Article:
For $50 attackers can build a radio device that cracks home alarm systems and other common security devices, Black Hat 2014 attendees will hear this week.
A combination of a microcontroller and a single-board computer comprises the device, which can capture and replay codes that make it possible to disable the alarms, according to Silvio Cesare, a researcher at Qualys who will present the talk.
He says he built the device and was able to train it to steal the codes by eavesdropping on the radio-frequency remote that most alarm systems come with to enable and disable the gear. He says that practically all home alarm systems that had a remote used fixed codes, making a replay attack possible once the code was pilfered.
The device was made from Arduino and Raspberry Pi hardware.
Another soft spot he discovered in home alarm systems is the non-volatile memory that stores information such as calibration, configuration and passwords. With physical access to the devices he says he can connect a device programmer that reads the device's minicontroller where the passcode is stored that customers punch in to enable or disable the alarms.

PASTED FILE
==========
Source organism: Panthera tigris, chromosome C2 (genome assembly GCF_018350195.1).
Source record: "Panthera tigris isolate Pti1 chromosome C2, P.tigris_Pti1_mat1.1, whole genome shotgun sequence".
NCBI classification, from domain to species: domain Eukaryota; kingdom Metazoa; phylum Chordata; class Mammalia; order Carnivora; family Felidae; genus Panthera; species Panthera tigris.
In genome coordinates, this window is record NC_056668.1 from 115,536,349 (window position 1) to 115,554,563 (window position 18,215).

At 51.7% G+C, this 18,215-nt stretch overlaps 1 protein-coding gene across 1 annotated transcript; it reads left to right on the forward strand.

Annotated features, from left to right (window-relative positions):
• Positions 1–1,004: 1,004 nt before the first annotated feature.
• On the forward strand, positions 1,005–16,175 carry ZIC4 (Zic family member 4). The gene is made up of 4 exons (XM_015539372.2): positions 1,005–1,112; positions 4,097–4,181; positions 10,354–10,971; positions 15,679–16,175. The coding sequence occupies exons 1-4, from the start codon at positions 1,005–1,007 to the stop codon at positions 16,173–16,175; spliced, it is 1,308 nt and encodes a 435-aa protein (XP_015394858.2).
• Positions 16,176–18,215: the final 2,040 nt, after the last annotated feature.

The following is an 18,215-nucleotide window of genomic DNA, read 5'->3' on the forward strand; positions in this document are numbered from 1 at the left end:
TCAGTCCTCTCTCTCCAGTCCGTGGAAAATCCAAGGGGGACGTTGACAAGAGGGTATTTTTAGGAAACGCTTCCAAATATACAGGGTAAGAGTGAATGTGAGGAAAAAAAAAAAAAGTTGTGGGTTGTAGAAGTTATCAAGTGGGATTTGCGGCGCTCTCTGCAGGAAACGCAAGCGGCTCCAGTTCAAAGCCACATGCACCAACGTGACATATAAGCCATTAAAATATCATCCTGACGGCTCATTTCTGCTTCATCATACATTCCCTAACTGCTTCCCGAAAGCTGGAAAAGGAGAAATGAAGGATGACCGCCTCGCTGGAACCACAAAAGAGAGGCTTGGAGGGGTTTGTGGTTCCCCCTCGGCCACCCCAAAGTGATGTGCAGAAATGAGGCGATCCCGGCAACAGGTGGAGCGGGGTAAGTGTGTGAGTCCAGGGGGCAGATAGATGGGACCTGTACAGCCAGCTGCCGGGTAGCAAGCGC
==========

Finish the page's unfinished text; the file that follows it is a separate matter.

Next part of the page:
Either method would let burglars shut down security systems so they could break in without fear of sounding the alarm.
Surprisingly, he says, the easiest way to defend against these types of attacks is to buy systems that don't have these vulnerabilities. He says he'll lay down how to shop for alarm systems that pass the test.
Cesare also plans to show how to break security of the keyless entry system of a popular late-model car using predictable rolling codes. To analyze the system he used software defined radio and some math, but he also built a button-pushing robot to punch in combinations of numbers in order to gather data to do the math.
This story, "Black Hat 2014: How to steal security codes from home alarm systems" was originally published by Network World.